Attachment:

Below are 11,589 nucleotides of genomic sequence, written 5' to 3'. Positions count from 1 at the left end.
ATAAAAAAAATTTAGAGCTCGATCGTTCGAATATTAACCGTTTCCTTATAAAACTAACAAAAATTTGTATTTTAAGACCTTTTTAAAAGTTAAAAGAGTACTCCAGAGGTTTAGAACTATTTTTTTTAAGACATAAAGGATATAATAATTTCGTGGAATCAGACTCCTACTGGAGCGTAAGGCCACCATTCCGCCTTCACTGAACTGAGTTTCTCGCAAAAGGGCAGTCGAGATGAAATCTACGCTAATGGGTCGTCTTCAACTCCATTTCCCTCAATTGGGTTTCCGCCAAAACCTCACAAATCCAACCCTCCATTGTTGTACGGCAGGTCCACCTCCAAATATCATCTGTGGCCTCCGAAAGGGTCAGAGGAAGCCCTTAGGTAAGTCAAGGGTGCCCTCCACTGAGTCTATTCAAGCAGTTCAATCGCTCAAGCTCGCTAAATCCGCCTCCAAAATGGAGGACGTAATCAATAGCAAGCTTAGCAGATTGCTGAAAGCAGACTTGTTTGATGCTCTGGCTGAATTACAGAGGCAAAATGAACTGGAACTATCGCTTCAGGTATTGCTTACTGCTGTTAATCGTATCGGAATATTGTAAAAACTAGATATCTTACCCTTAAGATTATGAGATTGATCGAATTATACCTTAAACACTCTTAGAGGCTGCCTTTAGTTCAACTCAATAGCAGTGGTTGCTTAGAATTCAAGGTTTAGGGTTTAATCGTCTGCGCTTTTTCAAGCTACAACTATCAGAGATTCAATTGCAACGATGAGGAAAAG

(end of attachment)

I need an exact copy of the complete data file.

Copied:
Below are 11,589 nucleotides of genomic sequence, written 5' to 3'. Positions count from 1 at the left end.
ATAAAAAAAATTTAGAGCTCGATCGTTCGAATATTAACCGTTTCCTTATAAAACTAACAAAAATTTGTATTTTAAGACCTTTTTAAAAGTTAAAAGAGTACTCCAGAGGTTTAGAACTATTTTTTTTAAGACATAAAGGATATAATAATTTCGTGGAATCAGACTCCTACTGGAGCGTAAGGCCACCATTCCGCCTTCACTGAACTGAGTTTCTCGCAAAAGGGCAGTCGAGATGAAATCTACGCTAATGGGTCGTCTTCAACTCCATTTCCCTCAATTGGGTTTCCGCCAAAACCTCACAAATCCAACCCTCCATTGTTGTACGGCAGGTCCACCTCCAAATATCATCTGTGGCCTCCGAAAGGGTCAGAGGAAGCCCTTAGGTAAGTCAAGGGTGCCCTCCACTGAGTCTATTCAAGCAGTTCAATCGCTCAAGCTCGCTAAATCCGCCTCCAAAATGGAGGACGTAATCAATAGCAAGCTTAGCAGATTGCTGAAAGCAGACTTGTTTGATGCTCTGGCTGAATTACAGAGGCAAAATGAACTGGAACTATCGCTTCAGGTATTGCTTACTGCTGTTAATCGTATCGGAATATTGTAAAAACTAGATATCTTACCCTTAAGATTATGAGATTGATCGAATTATACCTTAAACACTCTTAGAGGCTGCCTTTAGTTCAACTCAATAGCAGTGGTTGCTTAGAATTCAAGGTTTAGGGTTTAATCGTCTGCGCTTTTTCAAGCTACAACTATCAGAGATTCAATTGCAACGATGAGGAAAAG